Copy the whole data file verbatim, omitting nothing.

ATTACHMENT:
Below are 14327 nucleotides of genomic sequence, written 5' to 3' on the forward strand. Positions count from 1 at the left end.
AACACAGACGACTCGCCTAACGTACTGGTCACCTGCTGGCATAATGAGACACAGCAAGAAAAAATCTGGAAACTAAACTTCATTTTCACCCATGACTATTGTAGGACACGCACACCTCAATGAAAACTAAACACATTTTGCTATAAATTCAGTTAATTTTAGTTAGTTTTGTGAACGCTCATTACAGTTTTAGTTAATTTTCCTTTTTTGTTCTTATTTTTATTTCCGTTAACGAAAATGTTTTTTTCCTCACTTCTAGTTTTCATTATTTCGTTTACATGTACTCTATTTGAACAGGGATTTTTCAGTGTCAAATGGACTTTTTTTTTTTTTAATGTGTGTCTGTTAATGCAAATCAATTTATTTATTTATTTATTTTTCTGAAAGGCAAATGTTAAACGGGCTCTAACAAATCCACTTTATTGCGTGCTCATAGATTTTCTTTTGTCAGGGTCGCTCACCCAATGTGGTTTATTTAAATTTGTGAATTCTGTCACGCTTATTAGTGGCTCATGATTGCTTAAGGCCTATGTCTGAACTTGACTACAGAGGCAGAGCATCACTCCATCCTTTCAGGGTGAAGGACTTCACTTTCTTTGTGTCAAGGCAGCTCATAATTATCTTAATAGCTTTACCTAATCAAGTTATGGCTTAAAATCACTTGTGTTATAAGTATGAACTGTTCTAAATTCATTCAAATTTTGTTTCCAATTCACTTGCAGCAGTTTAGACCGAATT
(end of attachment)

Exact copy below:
Below are 14327 nucleotides of genomic sequence, written 5' to 3' on the forward strand. Positions count from 1 at the left end.
AACACAGACGACTCGCCTAACGTACTGGTCACCTGCTGGCATAATGAGACACAGCAAGAAAAAATCTGGAAACTAAACTTCATTTTCACCCATGACTATTGTAGGACACGCACACCTCAATGAAAACTAAACACATTTTGCTATAAATTCAGTTAATTTTAGTTAGTTTTGTGAACGCTCATTACAGTTTTAGTTAATTTTCCTTTTTTGTTCTTATTTTTATTTCCGTTAACGAAAATGTTTTTTTCCTCACTTCTAGTTTTCATTATTTCGTTTACATGTACTCTATTTGAACAGGGATTTTTCAGTGTCAAATGGACTTTTTTTTTTTTTAATGTGTGTCTGTTAATGCAAATCAATTTATTTATTTATTTATTTTTCTGAAAGGCAAATGTTAAACGGGCTCTAACAAATCCACTTTATTGCGTGCTCATAGATTTTCTTTTGTCAGGGTCGCTCACCCAATGTGGTTTATTTAAATTTGTGAATTCTGTCACGCTTATTAGTGGCTCATGATTGCTTAAGGCCTATGTCTGAACTTGACTACAGAGGCAGAGCATCACTCCATCCTTTCAGGGTGAAGGACTTCACTTTCTTTGTGTCAAGGCAGCTCATAATTATCTTAATAGCTTTACCTAATCAAGTTATGGCTTAAAATCACTTGTGTTATAAGTATGAACTGTTCTAAATTCATTCAAATTTTGTTTCCAATTCACTTGCAGCAGTTTAGACCGAATT